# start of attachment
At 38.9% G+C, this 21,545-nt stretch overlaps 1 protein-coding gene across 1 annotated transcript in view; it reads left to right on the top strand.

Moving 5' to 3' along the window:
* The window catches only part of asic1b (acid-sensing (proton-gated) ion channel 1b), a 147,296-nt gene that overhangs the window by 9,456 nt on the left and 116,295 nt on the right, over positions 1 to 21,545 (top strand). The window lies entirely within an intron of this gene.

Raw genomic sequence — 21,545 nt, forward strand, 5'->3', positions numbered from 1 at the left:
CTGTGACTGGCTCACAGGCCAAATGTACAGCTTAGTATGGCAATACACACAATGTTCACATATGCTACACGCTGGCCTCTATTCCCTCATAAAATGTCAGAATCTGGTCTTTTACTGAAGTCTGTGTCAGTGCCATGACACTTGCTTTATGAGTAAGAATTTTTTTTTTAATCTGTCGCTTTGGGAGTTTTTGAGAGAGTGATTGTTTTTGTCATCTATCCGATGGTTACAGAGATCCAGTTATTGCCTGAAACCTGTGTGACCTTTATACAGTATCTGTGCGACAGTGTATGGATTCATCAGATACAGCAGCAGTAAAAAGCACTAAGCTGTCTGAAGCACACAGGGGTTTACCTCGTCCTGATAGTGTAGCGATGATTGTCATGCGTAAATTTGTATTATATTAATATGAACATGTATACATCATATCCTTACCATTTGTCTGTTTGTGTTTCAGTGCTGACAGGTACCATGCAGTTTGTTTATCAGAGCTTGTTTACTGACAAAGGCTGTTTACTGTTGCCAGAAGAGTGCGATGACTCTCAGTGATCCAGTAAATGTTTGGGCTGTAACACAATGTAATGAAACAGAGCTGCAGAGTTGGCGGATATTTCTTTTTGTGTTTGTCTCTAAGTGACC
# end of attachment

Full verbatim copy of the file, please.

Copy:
At 38.9% G+C, this 21,545-nt stretch overlaps 1 protein-coding gene across 1 annotated transcript in view; it reads left to right on the top strand.

Moving 5' to 3' along the window:
* The window catches only part of asic1b (acid-sensing (proton-gated) ion channel 1b), a 147,296-nt gene that overhangs the window by 9,456 nt on the left and 116,295 nt on the right, over positions 1 to 21,545 (top strand). The window lies entirely within an intron of this gene.

Raw genomic sequence — 21,545 nt, forward strand, 5'->3', positions numbered from 1 at the left:
CTGTGACTGGCTCACAGGCCAAATGTACAGCTTAGTATGGCAATACACACAATGTTCACATATGCTACACGCTGGCCTCTATTCCCTCATAAAATGTCAGAATCTGGTCTTTTACTGAAGTCTGTGTCAGTGCCATGACACTTGCTTTATGAGTAAGAATTTTTTTTTTAATCTGTCGCTTTGGGAGTTTTTGAGAGAGTGATTGTTTTTGTCATCTATCCGATGGTTACAGAGATCCAGTTATTGCCTGAAACCTGTGTGACCTTTATACAGTATCTGTGCGACAGTGTATGGATTCATCAGATACAGCAGCAGTAAAAAGCACTAAGCTGTCTGAAGCACACAGGGGTTTACCTCGTCCTGATAGTGTAGCGATGATTGTCATGCGTAAATTTGTATTATATTAATATGAACATGTATACATCATATCCTTACCATTTGTCTGTTTGTGTTTCAGTGCTGACAGGTACCATGCAGTTTGTTTATCAGAGCTTGTTTACTGACAAAGGCTGTTTACTGTTGCCAGAAGAGTGCGATGACTCTCAGTGATCCAGTAAATGTTTGGGCTGTAACACAATGTAATGAAACAGAGCTGCAGAGTTGGCGGATATTTCTTTTTGTGTTTGTCTCTAAGTGACC